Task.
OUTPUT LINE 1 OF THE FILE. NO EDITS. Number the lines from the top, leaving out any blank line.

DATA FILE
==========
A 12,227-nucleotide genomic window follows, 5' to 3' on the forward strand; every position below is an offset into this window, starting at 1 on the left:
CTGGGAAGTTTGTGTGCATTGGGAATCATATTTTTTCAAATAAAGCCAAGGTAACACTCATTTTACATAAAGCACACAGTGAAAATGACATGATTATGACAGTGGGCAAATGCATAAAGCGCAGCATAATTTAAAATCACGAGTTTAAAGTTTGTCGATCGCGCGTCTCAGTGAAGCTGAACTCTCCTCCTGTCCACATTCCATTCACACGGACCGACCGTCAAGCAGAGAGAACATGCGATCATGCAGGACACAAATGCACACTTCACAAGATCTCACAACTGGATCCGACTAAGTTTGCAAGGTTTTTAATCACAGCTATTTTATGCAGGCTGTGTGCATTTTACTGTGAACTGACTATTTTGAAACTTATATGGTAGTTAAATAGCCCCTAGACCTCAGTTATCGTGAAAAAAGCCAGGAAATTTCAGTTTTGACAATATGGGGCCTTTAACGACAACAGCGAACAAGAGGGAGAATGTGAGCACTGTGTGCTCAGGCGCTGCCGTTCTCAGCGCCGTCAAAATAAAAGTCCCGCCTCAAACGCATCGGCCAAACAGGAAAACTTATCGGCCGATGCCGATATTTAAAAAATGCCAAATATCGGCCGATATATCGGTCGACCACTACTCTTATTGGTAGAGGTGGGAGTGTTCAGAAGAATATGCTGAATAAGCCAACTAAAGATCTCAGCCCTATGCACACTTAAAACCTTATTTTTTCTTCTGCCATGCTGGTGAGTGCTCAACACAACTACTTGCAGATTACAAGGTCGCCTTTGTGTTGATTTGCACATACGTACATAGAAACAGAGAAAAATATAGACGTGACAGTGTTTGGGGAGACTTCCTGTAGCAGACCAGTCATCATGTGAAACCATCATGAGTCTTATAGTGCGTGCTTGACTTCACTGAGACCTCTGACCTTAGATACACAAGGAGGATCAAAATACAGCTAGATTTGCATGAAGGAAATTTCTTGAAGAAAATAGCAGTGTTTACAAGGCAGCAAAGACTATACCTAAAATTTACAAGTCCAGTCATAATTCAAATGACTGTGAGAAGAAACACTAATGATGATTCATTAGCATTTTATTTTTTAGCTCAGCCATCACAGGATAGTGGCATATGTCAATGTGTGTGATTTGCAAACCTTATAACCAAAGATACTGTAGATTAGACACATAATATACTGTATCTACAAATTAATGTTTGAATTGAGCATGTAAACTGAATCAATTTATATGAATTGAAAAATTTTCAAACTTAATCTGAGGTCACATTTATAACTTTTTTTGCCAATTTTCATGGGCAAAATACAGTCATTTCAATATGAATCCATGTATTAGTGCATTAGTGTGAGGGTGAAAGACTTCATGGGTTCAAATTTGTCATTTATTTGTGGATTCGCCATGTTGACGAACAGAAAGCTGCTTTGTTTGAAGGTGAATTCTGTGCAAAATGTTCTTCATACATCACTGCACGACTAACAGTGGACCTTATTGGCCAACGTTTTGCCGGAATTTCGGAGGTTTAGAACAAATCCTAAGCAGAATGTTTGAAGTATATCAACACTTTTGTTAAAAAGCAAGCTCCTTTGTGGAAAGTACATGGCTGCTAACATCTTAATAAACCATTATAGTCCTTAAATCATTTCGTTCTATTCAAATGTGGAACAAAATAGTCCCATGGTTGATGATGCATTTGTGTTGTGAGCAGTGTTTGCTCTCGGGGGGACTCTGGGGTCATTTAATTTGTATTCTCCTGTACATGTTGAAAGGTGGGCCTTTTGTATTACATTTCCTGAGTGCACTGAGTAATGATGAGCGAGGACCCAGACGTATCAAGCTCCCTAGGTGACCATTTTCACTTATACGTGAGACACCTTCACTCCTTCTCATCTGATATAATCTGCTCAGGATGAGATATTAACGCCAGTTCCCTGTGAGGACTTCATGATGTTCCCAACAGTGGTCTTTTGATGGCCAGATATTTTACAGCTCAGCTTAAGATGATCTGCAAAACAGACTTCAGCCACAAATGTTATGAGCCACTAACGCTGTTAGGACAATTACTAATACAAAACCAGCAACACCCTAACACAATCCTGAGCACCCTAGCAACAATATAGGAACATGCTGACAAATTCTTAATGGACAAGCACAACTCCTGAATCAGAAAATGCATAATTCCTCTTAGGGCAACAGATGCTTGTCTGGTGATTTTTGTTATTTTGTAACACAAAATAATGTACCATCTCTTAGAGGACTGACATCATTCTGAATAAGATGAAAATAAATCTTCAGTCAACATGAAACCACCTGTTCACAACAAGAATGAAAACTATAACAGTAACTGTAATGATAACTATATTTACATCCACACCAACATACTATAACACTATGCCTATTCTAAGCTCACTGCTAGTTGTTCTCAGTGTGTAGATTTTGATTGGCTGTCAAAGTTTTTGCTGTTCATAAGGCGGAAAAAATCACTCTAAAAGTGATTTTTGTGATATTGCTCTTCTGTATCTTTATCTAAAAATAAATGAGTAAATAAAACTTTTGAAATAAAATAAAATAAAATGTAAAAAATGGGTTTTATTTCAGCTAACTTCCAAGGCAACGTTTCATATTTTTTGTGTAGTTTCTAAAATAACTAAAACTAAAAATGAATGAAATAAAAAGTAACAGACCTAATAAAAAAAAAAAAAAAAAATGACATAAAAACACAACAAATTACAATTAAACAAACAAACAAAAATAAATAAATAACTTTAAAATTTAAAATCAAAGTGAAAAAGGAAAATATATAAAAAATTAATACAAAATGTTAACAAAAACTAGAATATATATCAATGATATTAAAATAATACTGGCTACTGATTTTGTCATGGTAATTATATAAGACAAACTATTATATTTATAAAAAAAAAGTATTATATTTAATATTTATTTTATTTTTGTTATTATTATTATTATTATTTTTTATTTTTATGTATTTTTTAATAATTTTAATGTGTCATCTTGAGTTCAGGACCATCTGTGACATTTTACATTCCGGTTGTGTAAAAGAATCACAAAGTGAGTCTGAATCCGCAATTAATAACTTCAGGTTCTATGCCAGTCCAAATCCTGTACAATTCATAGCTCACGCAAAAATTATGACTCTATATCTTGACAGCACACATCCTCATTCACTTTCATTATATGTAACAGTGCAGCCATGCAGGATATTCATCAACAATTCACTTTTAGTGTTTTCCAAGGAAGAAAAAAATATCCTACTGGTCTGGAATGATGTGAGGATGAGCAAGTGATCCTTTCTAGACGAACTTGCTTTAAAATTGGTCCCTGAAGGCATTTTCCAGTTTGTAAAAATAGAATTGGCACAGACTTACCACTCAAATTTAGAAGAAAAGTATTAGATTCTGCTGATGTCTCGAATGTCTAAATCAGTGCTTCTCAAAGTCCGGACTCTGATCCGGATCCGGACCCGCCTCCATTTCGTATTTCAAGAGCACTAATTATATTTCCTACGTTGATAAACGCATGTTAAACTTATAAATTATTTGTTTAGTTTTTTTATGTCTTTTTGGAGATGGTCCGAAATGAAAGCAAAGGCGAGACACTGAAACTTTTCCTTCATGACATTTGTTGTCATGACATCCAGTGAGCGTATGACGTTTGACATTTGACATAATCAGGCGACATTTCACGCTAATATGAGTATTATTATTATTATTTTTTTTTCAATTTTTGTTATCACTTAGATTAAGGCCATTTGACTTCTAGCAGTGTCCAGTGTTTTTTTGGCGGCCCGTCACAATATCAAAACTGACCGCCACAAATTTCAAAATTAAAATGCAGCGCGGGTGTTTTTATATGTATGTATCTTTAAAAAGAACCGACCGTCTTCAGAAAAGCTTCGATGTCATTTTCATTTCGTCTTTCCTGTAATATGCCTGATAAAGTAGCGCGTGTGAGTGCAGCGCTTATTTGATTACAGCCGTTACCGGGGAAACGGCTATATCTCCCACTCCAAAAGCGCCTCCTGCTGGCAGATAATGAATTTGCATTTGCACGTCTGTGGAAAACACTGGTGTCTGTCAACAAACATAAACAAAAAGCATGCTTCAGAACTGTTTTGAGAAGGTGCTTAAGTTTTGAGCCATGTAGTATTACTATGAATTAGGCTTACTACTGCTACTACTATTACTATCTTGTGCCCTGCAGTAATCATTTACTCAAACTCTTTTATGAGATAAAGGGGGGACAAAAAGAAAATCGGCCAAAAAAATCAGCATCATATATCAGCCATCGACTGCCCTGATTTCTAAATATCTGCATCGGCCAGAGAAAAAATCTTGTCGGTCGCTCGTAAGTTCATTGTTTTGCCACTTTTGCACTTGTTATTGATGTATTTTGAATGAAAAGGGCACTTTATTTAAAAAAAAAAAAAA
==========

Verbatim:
A 12,227-nucleotide genomic window follows, 5' to 3' on the forward strand; every position below is an offset into this window, starting at 1 on the left: